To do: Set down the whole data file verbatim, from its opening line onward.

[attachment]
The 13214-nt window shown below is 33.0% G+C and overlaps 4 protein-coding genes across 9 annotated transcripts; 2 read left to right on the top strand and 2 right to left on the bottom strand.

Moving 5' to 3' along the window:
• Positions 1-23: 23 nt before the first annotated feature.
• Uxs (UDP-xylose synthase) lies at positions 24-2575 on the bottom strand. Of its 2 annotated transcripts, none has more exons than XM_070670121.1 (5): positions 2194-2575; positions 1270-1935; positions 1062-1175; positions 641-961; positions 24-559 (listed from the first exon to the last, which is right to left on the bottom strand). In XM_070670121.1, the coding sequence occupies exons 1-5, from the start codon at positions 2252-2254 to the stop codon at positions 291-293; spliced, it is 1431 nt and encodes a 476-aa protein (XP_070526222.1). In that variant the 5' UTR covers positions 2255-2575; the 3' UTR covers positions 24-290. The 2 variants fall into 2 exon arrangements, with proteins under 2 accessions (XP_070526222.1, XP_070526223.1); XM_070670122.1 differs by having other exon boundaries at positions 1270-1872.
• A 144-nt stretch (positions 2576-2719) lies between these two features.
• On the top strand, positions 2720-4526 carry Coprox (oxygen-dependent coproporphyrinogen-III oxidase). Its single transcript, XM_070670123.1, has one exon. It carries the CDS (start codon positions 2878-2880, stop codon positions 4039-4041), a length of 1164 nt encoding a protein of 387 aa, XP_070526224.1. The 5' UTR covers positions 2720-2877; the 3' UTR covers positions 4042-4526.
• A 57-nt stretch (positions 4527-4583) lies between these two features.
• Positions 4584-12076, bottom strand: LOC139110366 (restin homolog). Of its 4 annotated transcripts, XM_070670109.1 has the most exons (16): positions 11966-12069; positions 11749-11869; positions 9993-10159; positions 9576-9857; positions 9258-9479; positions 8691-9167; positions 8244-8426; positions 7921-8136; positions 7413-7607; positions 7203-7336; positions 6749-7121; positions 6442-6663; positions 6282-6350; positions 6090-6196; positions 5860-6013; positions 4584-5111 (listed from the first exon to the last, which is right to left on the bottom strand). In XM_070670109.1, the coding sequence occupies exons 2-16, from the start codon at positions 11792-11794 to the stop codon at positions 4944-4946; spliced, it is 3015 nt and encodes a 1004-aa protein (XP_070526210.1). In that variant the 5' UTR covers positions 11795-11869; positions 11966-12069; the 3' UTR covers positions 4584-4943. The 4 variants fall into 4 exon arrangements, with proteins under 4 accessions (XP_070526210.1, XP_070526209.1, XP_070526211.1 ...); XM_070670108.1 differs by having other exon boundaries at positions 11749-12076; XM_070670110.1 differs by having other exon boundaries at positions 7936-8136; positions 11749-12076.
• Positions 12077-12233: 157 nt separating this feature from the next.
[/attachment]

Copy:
The 13214-nt window shown below is 33.0% G+C and overlaps 4 protein-coding genes across 9 annotated transcripts; 2 read left to right on the top strand and 2 right to left on the bottom strand.

Moving 5' to 3' along the window:
• Positions 1-23: 23 nt before the first annotated feature.
• Uxs (UDP-xylose synthase) lies at positions 24-2575 on the bottom strand. Of its 2 annotated transcripts, none has more exons than XM_070670121.1 (5): positions 2194-2575; positions 1270-1935; positions 1062-1175; positions 641-961; positions 24-559 (listed from the first exon to the last, which is right to left on the bottom strand). In XM_070670121.1, the coding sequence occupies exons 1-5, from the start codon at positions 2252-2254 to the stop codon at positions 291-293; spliced, it is 1431 nt and encodes a 476-aa protein (XP_070526222.1). In that variant the 5' UTR covers positions 2255-2575; the 3' UTR covers positions 24-290. The 2 variants fall into 2 exon arrangements, with proteins under 2 accessions (XP_070526222.1, XP_070526223.1); XM_070670122.1 differs by having other exon boundaries at positions 1270-1872.
• A 144-nt stretch (positions 2576-2719) lies between these two features.
• On the top strand, positions 2720-4526 carry Coprox (oxygen-dependent coproporphyrinogen-III oxidase). Its single transcript, XM_070670123.1, has one exon. It carries the CDS (start codon positions 2878-2880, stop codon positions 4039-4041), a length of 1164 nt encoding a protein of 387 aa, XP_070526224.1. The 5' UTR covers positions 2720-2877; the 3' UTR covers positions 4042-4526.
• A 57-nt stretch (positions 4527-4583) lies between these two features.
• Positions 4584-12076, bottom strand: LOC139110366 (restin homolog). Of its 4 annotated transcripts, XM_070670109.1 has the most exons (16): positions 11966-12069; positions 11749-11869; positions 9993-10159; positions 9576-9857; positions 9258-9479; positions 8691-9167; positions 8244-8426; positions 7921-8136; positions 7413-7607; positions 7203-7336; positions 6749-7121; positions 6442-6663; positions 6282-6350; positions 6090-6196; positions 5860-6013; positions 4584-5111 (listed from the first exon to the last, which is right to left on the bottom strand). In XM_070670109.1, the coding sequence occupies exons 2-16, from the start codon at positions 11792-11794 to the stop codon at positions 4944-4946; spliced, it is 3015 nt and encodes a 1004-aa protein (XP_070526210.1). In that variant the 5' UTR covers positions 11795-11869; positions 11966-12069; the 3' UTR covers positions 4584-4943. The 4 variants fall into 4 exon arrangements, with proteins under 4 accessions (XP_070526210.1, XP_070526209.1, XP_070526211.1 ...); XM_070670108.1 differs by having other exon boundaries at positions 11749-12076; XM_070670110.1 differs by having other exon boundaries at positions 7936-8136; positions 11749-12076.
• Positions 12077-12233: 157 nt separating this feature from the next.